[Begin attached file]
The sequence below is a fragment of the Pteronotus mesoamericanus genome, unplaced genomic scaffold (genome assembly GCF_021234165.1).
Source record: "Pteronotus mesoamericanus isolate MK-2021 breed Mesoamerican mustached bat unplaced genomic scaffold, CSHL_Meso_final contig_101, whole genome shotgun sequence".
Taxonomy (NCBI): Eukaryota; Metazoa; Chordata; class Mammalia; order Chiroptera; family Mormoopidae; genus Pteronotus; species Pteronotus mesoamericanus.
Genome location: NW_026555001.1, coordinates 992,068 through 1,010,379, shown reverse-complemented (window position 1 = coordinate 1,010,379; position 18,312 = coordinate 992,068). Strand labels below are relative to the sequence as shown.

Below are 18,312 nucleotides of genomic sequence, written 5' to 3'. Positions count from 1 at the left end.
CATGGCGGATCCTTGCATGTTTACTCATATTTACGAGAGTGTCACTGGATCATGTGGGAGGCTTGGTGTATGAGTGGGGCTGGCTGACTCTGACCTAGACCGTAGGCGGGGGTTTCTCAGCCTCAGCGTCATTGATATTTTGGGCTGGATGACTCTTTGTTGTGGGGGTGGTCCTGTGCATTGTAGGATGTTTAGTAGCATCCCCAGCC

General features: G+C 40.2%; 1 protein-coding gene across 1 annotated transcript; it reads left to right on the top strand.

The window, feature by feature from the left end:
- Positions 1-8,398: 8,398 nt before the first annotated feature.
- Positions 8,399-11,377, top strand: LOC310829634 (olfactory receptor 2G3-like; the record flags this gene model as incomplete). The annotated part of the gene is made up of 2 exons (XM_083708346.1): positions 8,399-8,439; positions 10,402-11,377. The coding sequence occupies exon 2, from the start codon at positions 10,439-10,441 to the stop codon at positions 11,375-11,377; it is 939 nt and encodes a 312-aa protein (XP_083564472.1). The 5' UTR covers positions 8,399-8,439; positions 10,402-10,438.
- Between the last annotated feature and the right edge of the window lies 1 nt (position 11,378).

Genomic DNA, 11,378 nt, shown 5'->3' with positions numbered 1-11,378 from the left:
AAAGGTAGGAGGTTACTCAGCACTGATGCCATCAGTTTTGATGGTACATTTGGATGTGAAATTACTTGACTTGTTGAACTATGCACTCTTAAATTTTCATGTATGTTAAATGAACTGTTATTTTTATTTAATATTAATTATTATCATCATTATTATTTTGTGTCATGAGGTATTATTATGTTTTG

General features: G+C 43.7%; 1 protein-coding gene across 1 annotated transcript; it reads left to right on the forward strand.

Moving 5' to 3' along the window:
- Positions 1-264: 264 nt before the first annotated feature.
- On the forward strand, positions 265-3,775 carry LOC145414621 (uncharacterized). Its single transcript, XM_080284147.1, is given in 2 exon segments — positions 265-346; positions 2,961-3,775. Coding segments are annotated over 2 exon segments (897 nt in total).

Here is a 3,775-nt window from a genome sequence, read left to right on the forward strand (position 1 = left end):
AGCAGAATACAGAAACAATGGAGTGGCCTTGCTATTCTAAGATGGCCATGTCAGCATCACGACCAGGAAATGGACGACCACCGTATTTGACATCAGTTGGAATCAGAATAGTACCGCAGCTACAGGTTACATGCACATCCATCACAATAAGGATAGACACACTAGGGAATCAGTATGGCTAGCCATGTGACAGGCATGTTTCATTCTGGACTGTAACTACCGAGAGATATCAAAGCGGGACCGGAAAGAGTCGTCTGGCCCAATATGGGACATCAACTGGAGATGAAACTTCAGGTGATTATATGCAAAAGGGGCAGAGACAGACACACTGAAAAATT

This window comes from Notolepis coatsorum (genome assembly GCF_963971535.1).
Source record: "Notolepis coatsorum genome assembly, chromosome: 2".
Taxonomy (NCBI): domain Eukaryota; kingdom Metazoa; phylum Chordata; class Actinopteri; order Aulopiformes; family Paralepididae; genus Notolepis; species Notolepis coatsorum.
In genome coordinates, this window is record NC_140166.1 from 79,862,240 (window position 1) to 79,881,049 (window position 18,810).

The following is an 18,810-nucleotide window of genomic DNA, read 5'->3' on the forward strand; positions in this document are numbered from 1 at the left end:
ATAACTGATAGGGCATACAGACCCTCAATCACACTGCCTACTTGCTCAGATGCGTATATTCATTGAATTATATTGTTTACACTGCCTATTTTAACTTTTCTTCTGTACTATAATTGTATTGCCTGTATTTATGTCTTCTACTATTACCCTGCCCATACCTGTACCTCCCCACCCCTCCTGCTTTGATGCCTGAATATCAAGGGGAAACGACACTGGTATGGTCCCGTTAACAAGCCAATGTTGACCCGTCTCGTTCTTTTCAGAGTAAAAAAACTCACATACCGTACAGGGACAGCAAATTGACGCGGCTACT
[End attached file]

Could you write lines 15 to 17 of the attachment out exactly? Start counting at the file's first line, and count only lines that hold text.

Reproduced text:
Moving 5' to 3' along the window:
- Positions 1-264: 264 nt before the first annotated feature.
- On the forward strand, positions 265-3,775 carry LOC145414621 (uncharacterized). Its single transcript, XM_080284147.1, is given in 2 exon segments — positions 265-346; positions 2,961-3,775. Coding segments are annotated over 2 exon segments (897 nt in total).